In the beginning, in a land far, far away, there was a writer who was introduced to the concept of show and tell. No, it didn’t involve me bringing a toy and you bringing yours, nor did it cover me showing you mine, and you showing me yours. (winks)
Show and tell, all jokes aside, is nothing to laugh about. It’s the heartache of authors who don’t understand the difference. If you ask ten writers just what show and tell is, you’ll get ten different answers. In that group, you might even get one or two who don’t know what it is, and you’ll always get one that gets it completely wrong.
Let’s get down to the nitty gritty—and yes, I will try to explain this like I’d tell my six-year old.
Some are probably scratching their heads trying to make the connection between DC and Mac. I’m sure there’s more questions in there, but the history behind Mac’s Pearls deals with the earlier days of me writing and trying to come up with a pen name. Mac was short for Mackenzie, yet everyone I met online called me Mac. I used to try to help other writers understand different techniques in writing, as there are many, and while I may not be an expert in writing, I have a good understanding of the “rules.” We’ll get back to why that’s in quotation marks later.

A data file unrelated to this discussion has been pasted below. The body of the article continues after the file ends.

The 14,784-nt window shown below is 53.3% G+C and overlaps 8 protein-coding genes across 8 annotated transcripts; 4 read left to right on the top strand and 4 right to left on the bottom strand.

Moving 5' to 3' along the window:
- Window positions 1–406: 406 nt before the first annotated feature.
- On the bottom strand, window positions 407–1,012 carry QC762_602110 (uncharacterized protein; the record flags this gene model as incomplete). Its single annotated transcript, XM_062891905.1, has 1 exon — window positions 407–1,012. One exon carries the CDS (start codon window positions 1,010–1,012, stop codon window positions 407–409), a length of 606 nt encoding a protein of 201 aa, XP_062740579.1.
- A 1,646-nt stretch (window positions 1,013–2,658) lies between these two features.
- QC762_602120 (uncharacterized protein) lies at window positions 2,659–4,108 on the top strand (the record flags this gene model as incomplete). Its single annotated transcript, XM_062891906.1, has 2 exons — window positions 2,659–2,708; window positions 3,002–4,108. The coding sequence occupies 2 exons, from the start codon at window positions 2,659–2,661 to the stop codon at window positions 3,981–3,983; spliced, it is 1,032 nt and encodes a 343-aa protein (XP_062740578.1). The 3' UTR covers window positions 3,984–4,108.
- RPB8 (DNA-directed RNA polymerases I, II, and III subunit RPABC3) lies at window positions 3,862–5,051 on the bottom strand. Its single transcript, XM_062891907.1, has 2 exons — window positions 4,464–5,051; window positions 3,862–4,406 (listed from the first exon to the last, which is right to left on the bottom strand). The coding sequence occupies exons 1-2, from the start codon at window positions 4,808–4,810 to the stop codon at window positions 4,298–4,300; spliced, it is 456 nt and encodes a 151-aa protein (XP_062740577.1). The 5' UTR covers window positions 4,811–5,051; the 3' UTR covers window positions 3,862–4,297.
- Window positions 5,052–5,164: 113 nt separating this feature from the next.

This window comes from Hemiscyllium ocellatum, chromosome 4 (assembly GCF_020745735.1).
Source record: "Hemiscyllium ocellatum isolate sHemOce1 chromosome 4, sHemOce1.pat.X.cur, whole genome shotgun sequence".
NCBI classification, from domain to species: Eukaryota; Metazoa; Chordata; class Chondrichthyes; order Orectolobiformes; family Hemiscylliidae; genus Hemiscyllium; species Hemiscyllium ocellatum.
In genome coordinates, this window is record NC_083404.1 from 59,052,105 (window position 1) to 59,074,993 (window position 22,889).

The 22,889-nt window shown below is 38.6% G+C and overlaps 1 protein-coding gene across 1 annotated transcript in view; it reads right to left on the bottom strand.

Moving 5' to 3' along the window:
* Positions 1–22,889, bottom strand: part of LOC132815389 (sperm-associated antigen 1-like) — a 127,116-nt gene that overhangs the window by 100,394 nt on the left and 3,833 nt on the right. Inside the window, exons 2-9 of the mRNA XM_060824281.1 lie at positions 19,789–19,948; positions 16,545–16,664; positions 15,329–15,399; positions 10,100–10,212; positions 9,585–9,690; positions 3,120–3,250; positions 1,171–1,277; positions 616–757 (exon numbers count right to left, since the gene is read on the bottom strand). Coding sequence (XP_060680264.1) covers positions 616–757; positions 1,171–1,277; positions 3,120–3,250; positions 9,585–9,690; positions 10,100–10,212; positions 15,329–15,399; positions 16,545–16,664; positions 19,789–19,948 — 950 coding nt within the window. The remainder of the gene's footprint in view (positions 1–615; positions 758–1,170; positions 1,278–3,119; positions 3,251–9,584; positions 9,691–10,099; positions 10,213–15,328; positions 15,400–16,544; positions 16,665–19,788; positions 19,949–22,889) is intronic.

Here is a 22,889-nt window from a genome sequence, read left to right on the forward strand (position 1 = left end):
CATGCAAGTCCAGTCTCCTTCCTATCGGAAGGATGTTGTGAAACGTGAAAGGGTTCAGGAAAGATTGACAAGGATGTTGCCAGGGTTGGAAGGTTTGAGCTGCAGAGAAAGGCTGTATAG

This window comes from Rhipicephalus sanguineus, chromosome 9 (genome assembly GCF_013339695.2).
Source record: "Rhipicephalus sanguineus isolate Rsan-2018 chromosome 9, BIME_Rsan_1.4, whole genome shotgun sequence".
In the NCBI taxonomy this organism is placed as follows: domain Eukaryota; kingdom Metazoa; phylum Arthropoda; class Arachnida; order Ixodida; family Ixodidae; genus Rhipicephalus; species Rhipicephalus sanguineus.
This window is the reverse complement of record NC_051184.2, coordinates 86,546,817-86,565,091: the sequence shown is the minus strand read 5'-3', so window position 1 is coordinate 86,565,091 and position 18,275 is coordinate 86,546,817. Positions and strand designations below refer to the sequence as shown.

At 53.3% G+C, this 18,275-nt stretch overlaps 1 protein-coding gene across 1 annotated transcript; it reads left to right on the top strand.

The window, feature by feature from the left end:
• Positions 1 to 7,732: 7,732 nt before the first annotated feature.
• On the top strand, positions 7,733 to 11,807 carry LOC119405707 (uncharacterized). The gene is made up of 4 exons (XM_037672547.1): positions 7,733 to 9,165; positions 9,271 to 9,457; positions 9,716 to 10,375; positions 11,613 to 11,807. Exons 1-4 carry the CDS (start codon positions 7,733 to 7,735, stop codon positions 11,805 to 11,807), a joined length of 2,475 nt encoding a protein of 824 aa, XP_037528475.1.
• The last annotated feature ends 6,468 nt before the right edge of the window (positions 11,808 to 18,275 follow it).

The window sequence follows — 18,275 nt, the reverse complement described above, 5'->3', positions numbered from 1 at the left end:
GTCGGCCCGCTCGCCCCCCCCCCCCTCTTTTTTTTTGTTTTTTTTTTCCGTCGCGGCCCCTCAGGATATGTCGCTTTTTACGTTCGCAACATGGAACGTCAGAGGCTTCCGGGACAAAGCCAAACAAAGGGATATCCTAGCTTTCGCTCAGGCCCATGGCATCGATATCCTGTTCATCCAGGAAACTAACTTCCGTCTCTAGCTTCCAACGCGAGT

I do need to give a full disclosure before I go any further… I do not have a degree in English or any sort of certificate in creative writing. I’ve learned the art of creative writing by asking questions, doing research, through dedication, and trials and errors. There may be some things I get wrong, and there is plenty I’m still learning, but I hope to help those who may have questions, and Mac’s Pearls is being brought to this blog by popular demand.
I’m going to kick this new series of posts off with the topic of research.
What is research and how does it apply to a writer?
Well, unless you are creating a world that is fantasy or paranormal, or work in a field surrounding something specific you want one of your characters to do—research is a must.